Sensory Still Life

For our Light brief I’d been thinking a lot about sight and the senses particularly in relation to my own vision and the importance of seeing in relation to art. The role of my sight in art is often something I think about, visual impairment and poor eyesight are common in my family and my eyesight personally gets considerably worse every year and while at present I’m lucky enough to have clear vision with the help of strong glasses, this probably won’t always be the case. I’ve been learning a lot about challenging the occularcentricity of art and the world as a whole. The Illuminate lab really opened my mind to tackling the light brief in this way, the film Nightfall by Bas Jan Ader really resonated in me in the sense the performance encompassed so much of the sensory/physical experience and the human relationship with matter and force, it extended my thinking beyond the visual and into the capabilities of the body. Working with clay in Silhouetted Still Lives also informed my outcome in pushing my understanding of still life and ways of working and reconfiguring objects into images and back again. For my final outcome I’ve realised a series of drawings; taking an arrangement of objects then drawing each one blindfolded focusing on documenting the feeling, sound and smell of each object.

Rather than tackling light in relation to the visual experience of light and colour my work went in the direction of ‘illuminating’ and revealing objects through the physical experience. Each drawing is as unique as the object I felt while making it with traces and clues of the shape, smell and sound present in each one. I wanted to get away from the personal prejudice I have held and a lot of people hold that a drawing is only a good drawing if it accurately relates a visual likeness to the subject. Drawing in this way is accurate in other ways and records in the lines a different but still a relevant experience of an object. This experimental series of drawings are a world away in appearance from the figurative work I had been making up until the field module.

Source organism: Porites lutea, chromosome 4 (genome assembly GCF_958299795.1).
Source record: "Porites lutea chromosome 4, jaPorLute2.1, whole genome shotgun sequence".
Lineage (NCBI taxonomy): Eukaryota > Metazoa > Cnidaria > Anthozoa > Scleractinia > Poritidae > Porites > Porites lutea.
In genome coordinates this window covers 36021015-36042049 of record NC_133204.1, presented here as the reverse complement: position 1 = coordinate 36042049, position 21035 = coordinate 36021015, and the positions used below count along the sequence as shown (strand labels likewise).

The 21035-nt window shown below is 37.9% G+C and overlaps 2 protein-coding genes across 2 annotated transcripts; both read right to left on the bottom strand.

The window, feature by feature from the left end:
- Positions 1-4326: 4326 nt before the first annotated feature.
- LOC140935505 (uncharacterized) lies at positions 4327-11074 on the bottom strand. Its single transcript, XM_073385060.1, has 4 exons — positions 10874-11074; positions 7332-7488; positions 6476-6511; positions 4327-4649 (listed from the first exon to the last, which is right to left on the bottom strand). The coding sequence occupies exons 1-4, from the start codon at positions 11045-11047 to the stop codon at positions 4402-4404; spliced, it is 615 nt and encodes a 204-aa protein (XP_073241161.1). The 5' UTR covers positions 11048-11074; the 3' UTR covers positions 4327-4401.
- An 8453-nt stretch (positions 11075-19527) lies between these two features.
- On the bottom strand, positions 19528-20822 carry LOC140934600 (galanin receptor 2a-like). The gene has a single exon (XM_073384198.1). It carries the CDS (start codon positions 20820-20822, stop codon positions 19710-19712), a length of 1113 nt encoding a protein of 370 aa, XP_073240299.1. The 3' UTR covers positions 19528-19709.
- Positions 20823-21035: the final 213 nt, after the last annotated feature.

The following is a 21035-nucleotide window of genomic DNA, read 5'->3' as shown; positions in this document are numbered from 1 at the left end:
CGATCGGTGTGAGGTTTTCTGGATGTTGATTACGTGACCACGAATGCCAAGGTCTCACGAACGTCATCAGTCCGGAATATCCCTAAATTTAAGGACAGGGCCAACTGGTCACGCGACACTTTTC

It’s pushed me to think more openly about how to represent the figure in my drawing and painting and how approaching something from a more holistic perspective could enrich my practice considerably.


After examining and drawing each object individually I used photoshop to arrange them into one final composition to create a Sensory “Still Life”. Of course the movement and expressive activity in the lines that hold in them traces of texture, sound, smell and experience make the composition far from “still” through this I hoped to express objects as active with a wealth of information and experiences to express through interaction.


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